Thematic Times: Semiconductors Powering Thematic Indexes

08/11/22 | Roxanna Islam, CFA

Many thematic indexes are driven by long-term growth in technology and innovation—for instance, electric vehicles or the space economy. These technologies often rely on semiconductors which are considered the “brains of modern electronics.” After supply issues increased significantly during the pandemic, causing companies to cut production of anything from automobiles to PS5 consoles, semiconductors finally gained deeper recognition within the public. This week, the President signed the CHIPS and Science Act which would provide $50 billion in subsidies to chip manufacturers to expand their operations within the U.S. and $2.7 billion for other activities like research, development, and workforce growth.(1) This note discusses how the semiconductor industry could grow to meet demand created by innovation and how VettaFi’s thematic indexes are directly or indirectly exposed to semiconductor stocks.

Semiconductors enabling innovation behind technology-driven thematic indexes.

Certain thematic indexes have direct exposure to semiconductor stocks. Because of the significant role semiconductors play in electrifying automobiles, the S-Network Electric & Future Vehicle Ecosystem Index (FUTURE) has a large exposure to semiconductor companies—approximately 43.3% of FUTURE of its index weight as of August 4, 2022.(2) The S-Network Streaming & Gaming Index (STREAM) also holds almost 15% of its weight in semiconductor stocks, while the Alerian Galaxy Global Blockchain Equity, Trusts, and ETPs Index (BCHAIN) has almost 10%. Although they may not directly hold semiconductor stocks, certain thematic indexes may also be driven by end users of semiconductors. These include companies related to PCs/laptops, mobile phones, and automotive, especially those that deal with disruptive technologies like artificial intelligence, 5G, virtual reality/augmented reality, etc. This has readthroughs for indexes like the S-Network Space Index (SPACE), which includes large satellite companies and other space technology. Indexes like O’Shares Global Internet Giants Index (OGIGX) and S-Network Global E-Commerce Index (ECOMX) are driven by consumer use of devices like laptops, computers, and mobile phones. Indexes like S-Network Medical Breakthroughs Index (PMBI) and other healthcare technology indexes may also see benefits from constituents that rely on semiconductors for robotics and medical devices. 

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Benefits likely won’t materialize for a few years, but support for the industry is a net positive.

Benefits will likely not be immediate to the semiconductor industry given that the $50 billion will be allocated over five years. Additionally, it could take several years to build or expand facilities and ramp them up to full scale. It is also important to note that the CHIPS Act will not benefit all semiconductor companies equally—U.S. manufacturers, for example, would benefit the most. Intel Corp (INTC), a large U.S. chip manufacturer, believes the Act is the most important piece of policy in recent years, which will allow them to invest in their strategy aggressively and meet their growing production needs. They do not expect to receive any funding until at least 2023.(3) Companies like NVIDIA Corp (NVDA) and Advanced Micro Devices (AMD) design chips rather than manufacture them and outsource production to foreign companies. But the Act may provide these companies the opportunity to explore relationships with domestic manufacturers—NVIDIA’s CEO has already voiced interest in working with Intel.(4) Foreign companies like Samsung (005930 KS) and Taiwan Semiconductor Manufacturing (TSM) have already started expansion for facilities in the U.S. Samsung recently announced a proposal to create 11 new manufacturing facilities in Austin, TX for $200 billion which would start production by 2034.(5)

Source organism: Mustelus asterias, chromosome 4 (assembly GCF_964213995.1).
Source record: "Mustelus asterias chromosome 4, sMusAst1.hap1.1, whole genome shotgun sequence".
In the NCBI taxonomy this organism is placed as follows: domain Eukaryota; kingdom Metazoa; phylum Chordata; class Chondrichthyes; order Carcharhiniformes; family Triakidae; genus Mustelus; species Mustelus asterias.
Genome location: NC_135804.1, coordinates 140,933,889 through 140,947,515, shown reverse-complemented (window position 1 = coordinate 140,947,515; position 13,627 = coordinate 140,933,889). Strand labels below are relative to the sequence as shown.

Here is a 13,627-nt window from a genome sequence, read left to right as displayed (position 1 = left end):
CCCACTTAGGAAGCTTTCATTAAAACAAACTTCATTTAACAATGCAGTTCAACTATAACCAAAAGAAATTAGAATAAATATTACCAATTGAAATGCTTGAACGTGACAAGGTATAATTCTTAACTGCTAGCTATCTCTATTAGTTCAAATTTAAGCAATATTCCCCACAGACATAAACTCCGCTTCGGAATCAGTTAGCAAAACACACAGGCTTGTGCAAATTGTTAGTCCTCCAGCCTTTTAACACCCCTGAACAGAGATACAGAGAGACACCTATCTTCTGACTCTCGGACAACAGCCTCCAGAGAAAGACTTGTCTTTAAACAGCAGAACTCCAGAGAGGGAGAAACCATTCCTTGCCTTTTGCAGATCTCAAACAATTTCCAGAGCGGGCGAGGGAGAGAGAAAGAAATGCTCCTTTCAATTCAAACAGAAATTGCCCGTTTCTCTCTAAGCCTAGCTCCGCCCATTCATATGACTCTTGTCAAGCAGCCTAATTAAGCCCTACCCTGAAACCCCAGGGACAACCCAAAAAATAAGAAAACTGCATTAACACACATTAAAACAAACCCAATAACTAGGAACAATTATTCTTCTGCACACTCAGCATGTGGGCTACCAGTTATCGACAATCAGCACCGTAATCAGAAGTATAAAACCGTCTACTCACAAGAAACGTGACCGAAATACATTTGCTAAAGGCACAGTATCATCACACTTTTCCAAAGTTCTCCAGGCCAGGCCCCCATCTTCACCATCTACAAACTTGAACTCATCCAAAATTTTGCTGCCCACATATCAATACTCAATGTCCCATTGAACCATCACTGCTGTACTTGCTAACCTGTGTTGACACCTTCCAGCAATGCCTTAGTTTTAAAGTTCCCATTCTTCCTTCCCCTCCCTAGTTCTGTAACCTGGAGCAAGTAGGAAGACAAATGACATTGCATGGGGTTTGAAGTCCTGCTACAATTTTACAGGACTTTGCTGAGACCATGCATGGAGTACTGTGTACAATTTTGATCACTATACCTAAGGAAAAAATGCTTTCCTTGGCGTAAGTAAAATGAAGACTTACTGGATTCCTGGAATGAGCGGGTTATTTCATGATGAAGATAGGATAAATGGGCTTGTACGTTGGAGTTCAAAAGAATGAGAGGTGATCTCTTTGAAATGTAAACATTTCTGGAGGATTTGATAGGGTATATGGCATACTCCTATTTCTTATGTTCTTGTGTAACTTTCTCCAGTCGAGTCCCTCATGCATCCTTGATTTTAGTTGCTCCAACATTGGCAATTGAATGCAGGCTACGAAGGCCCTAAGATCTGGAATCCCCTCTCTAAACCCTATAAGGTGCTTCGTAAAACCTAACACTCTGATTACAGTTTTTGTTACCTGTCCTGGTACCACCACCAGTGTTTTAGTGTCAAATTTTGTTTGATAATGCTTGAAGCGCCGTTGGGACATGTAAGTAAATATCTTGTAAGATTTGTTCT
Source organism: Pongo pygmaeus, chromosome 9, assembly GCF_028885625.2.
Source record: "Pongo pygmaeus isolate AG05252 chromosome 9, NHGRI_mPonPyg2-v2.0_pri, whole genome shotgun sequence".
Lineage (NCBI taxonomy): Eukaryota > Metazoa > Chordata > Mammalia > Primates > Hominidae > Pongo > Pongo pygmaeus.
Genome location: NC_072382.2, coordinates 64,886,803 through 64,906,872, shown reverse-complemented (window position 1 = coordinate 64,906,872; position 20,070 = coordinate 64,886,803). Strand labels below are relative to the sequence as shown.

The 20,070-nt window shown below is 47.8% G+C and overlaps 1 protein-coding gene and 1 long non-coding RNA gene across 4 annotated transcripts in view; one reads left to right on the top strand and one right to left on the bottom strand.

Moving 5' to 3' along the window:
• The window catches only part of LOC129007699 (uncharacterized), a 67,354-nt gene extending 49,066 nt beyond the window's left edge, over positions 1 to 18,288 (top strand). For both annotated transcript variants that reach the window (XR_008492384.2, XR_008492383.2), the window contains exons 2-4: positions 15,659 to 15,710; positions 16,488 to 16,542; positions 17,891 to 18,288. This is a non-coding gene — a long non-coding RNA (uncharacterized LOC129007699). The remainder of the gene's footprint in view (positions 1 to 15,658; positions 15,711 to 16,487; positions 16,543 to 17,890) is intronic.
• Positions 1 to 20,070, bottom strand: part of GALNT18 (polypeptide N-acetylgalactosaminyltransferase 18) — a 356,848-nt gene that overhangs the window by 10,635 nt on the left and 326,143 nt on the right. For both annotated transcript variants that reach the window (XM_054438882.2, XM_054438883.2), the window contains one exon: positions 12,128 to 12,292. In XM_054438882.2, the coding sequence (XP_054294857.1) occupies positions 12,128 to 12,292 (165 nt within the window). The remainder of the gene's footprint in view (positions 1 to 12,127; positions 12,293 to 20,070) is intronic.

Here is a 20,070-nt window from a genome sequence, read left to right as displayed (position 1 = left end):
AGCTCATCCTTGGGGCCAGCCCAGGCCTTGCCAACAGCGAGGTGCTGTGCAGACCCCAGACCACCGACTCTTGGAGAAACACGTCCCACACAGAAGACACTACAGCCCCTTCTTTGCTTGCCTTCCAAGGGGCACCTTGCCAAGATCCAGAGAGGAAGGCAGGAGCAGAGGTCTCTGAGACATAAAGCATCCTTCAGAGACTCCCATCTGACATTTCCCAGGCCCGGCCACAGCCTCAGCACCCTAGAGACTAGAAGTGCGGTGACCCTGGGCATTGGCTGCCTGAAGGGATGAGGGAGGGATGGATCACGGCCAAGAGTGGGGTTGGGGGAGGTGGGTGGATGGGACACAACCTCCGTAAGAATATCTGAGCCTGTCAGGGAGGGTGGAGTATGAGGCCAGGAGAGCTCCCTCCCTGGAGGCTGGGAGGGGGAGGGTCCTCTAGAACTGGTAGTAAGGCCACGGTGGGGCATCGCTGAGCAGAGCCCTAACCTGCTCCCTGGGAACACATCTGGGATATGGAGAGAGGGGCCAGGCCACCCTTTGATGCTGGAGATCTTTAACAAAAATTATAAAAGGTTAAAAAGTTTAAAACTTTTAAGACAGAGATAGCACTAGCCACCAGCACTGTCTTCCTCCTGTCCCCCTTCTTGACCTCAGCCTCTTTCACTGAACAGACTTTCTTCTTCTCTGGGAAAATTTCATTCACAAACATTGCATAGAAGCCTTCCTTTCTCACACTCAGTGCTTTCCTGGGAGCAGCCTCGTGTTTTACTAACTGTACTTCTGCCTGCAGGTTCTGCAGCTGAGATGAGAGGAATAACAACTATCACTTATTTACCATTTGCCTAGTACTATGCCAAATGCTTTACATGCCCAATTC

Advantages not limited to semiconductor stocks—end users can benefit from cheaper, more readily available supply.

End users of semiconductors (particularly those in the U.S.) could eventually benefit from the increased supply of semiconductors, cheaper costs to procure semiconductors domestically, and less chance of supply chain disruptions as we saw during the COVID-19 pandemic. According to estimates by both the Semiconductor Industry Association (SIA) and McKinsey & Company both place the current global semiconductor market at between $550 - $600 billion globally. Forecasts expect the market to grow by around 80% by 2030. The growth is mostly driven by the automotive sector (which is currently in the process of electrifying by 2030), data storage (which is driven by increased internet usage), and wireless communications (driven by faster 5G speeds and more wearable and connected devices). With more demand growing alongside innovation, a steady supply of semiconductor production becomes more crucial for all of these sectors.

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Bottom Line:

While the CHIPS Act is not immediately beneficial to the semiconductor industry, passage of the bill could lead to a greater supply of semiconductors, particularly within the U.S. that will help support innovation and digital disruption underlying thematic indexes and products.

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(1) CHIPS and Science ACT | House Committee on Science, Space and Technology

(2) Samsung is not in the semiconductor GICS industry but is the highest contributor to industry revenue.

(3) Intel 2Q22 Earnings Transcript, July 28, 2022

(4) Nvidia (NVDA) Would Consider Using Intel (INTC) as a Foundry, CEO Says - Bloomberg

(5) Samsung weighs huge Austin-area growth: 11 new fabs, 10,000 new jobs (statesman.com)

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